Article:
fbpx
Analysis

Desperate government risks contempt charge on miserable deal

by Luke Lythgoe | 03.12.2018

The government is now so desperate to avoid publishing the legal advice on the prime minister’s Brexit deal it is willing to risk being held in contempt of Parliament.

But even the government-written “legal position” paper seems to spell out what everyone thought Number 10 wanted to keep vague: that the UK could find itself stuck in the Irish border backstop indefinitely.

The backstop is an insurance policy to keep the Irish border open, regardless of where the chaotic Brexit talks head next.

It is essential for peace in Northern Ireland, but miserable for the UK as a whole. It sees us stuck in a bare-bones customs union, which could give the 88 countries that the EU trades with access to our market without us getting access to theirs.

We would also follow EU rules on social rights, environmental standards, state aid, tax and more, all without a say on how those rules were shaped.

The key part of the legal position is quite clear: the backstop “will continue to apply unless and until it is superseded, in whole or in part, by a subsequent agreement establishing alternative arrangements”.

The government’s document goes on to say it is the “intention” that a new arrangement will supersede the backstop before it is triggered, and that if it does come into effect “it should do so only temporarily”.

But this desire is problematic in itself because it creates a mad dash to get an ambitious new trade deal in place before the end of the transition period in December 2020. That’s impossible unless the UK caves to all the EU’s demands – which it would have to do because British politicians would be so keen to avoid the backstop.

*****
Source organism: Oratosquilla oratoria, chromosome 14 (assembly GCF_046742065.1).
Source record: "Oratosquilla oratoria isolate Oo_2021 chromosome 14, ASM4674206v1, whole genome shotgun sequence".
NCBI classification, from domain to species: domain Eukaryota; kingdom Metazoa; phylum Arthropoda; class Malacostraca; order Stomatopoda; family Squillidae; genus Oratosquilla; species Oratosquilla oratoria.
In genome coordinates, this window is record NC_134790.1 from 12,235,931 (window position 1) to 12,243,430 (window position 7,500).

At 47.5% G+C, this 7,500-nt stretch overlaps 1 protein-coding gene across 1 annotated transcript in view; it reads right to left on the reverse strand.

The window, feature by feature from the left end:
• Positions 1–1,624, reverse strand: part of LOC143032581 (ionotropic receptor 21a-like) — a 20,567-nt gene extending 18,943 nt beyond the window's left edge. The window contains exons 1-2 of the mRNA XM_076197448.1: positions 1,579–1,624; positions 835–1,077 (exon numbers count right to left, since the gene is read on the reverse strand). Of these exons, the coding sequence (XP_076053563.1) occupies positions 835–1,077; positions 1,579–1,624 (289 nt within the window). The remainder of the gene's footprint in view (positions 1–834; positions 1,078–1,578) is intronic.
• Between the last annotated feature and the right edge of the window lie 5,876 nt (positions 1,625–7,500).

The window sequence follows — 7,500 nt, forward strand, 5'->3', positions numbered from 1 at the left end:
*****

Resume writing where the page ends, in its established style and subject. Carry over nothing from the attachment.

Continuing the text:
The other option is to extend the transition period, but again the EU holds all the cards because the alternative is the backstop trap.

When the government’s preferred document is so damning, it makes you wonder what’s in the original legal advice. After all, Labour are threatening loudly to bring contempt of Parliament proceedings to bear. One Labour source told journalists that the legal position paper “falls short of what parliament decided” and should be published. The source adds the view that ministers are treading on “very thin ice”.

There’s some bigger-picture stuff at play here too. Any vote on whether the government is in contempt of Parliament will look a lot like a dry run for the “meaningful vote” on May’s deal, scheduled for next Tuesday. Expect those Tories loyal to the PM to back the government, but those against the deal – Boris Johnson, for instance – to demand the full advice be published.

Getting a clearer idea of how big a rebellion May should expect on her deal could shape government decisions in the coming days. The Sun today even ran a story suggesting the meaningful vote may be pulled entirely, with the prime minister returning to Brussels to try and get more concessions – thus being able to claim she did her damnedest to get the best deal.

But the real problem here is that, thanks to the backstop and the need to protect the Good Friday Agreement, Brexit can satisfy no one. Yet there is one option that would avoid a hard border in Ireland without turning the UK into a powerless rule-taker – keeping our current deal in the EU. The best way to achieve that is if MPs push for a People’s Vote, asking the public if they want this dire Brexit after all.

Edited by James Pritchard